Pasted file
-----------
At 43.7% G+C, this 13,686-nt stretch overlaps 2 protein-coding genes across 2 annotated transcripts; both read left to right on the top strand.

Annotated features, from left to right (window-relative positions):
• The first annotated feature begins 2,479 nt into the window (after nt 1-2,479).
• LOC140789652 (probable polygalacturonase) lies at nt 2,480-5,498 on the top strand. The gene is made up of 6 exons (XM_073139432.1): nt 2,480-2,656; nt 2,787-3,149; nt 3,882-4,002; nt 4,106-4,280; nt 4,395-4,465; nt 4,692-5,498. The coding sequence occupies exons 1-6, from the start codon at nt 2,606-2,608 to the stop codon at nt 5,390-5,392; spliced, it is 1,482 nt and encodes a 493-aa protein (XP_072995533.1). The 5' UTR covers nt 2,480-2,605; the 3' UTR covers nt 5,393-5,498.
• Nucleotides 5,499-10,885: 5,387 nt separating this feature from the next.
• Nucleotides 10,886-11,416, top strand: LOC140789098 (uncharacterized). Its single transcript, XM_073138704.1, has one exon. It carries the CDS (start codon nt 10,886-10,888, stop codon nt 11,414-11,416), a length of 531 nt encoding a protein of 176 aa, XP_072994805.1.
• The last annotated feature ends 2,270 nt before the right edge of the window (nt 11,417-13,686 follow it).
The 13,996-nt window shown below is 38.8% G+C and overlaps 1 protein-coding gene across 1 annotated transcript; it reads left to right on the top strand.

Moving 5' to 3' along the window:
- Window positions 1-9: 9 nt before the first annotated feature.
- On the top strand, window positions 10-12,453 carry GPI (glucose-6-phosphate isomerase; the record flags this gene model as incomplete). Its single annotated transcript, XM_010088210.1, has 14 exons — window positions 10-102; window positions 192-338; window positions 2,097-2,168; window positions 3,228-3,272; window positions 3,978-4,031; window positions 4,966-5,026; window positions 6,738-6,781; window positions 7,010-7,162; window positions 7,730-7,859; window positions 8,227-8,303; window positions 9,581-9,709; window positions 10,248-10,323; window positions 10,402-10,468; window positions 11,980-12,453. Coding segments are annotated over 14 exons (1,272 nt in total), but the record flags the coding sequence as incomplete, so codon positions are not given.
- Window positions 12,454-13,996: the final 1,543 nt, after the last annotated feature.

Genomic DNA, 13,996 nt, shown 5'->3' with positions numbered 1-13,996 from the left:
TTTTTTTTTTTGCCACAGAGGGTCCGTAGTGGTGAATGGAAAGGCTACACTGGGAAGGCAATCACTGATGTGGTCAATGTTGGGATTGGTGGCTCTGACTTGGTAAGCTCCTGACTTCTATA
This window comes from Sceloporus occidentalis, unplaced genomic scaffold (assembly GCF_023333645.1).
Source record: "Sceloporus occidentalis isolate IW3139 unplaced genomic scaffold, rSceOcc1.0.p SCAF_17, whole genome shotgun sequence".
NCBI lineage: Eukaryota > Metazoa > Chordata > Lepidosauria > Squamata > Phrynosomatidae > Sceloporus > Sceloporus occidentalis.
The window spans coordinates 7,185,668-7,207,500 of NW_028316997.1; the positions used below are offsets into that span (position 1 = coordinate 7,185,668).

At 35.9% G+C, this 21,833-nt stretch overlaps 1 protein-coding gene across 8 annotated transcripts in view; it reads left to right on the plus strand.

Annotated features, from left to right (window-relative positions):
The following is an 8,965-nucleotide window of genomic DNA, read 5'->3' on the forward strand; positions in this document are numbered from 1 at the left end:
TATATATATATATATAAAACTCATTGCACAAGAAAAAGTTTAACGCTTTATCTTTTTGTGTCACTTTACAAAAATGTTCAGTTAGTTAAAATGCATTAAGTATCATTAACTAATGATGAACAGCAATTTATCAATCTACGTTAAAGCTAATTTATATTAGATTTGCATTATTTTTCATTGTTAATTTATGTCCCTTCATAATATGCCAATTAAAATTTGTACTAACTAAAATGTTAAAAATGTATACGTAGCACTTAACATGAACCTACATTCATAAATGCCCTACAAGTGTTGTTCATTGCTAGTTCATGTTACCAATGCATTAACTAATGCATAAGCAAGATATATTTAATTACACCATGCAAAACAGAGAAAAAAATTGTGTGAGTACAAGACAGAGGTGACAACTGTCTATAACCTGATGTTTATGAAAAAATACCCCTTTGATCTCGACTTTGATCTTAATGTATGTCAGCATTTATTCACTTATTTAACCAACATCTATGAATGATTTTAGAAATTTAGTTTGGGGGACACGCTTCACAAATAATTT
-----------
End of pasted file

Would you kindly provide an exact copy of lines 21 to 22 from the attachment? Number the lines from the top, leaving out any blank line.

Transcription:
The following is an 8,965-nucleotide window of genomic DNA, read 5'->3' on the forward strand; positions in this document are numbered from 1 at the left end:
TATATATATATATATAAAACTCATTGCACAAGAAAAAGTTTAACGCTTTATCTTTTTGTGTCACTTTACAAAAATGTTCAGTTAGTTAAAATGCATTAAGTATCATTAACTAATGATGAACAGCAATTTATCAATCTACGTTAAAGCTAATTTATATTAGATTTGCATTATTTTTCATTGTTAATTTATGTCCCTTCATAATATGCCAATTAAAATTTGTACTAACTAAAATGTTAAAAATGTATACGTAGCACTTAACATGAACCTACATTCATAAATGCCCTACAAGTGTTGTTCATTGCTAGTTCATGTTACCAATGCATTAACTAATGCATAAGCAAGATATATTTAATTACACCATGCAAAACAGAGAAAAAAATTGTGTGAGTACAAGACAGAGGTGACAACTGTCTATAACCTGATGTTTATGAAAAAATACCCCTTTGATCTCGACTTTGATCTTAATGTATGTCAGCATTTATTCACTTATTTAACCAACATCTATGAATGATTTTAGAAATTTAGTTTGGGGGACACGCTTCACAAATAATTT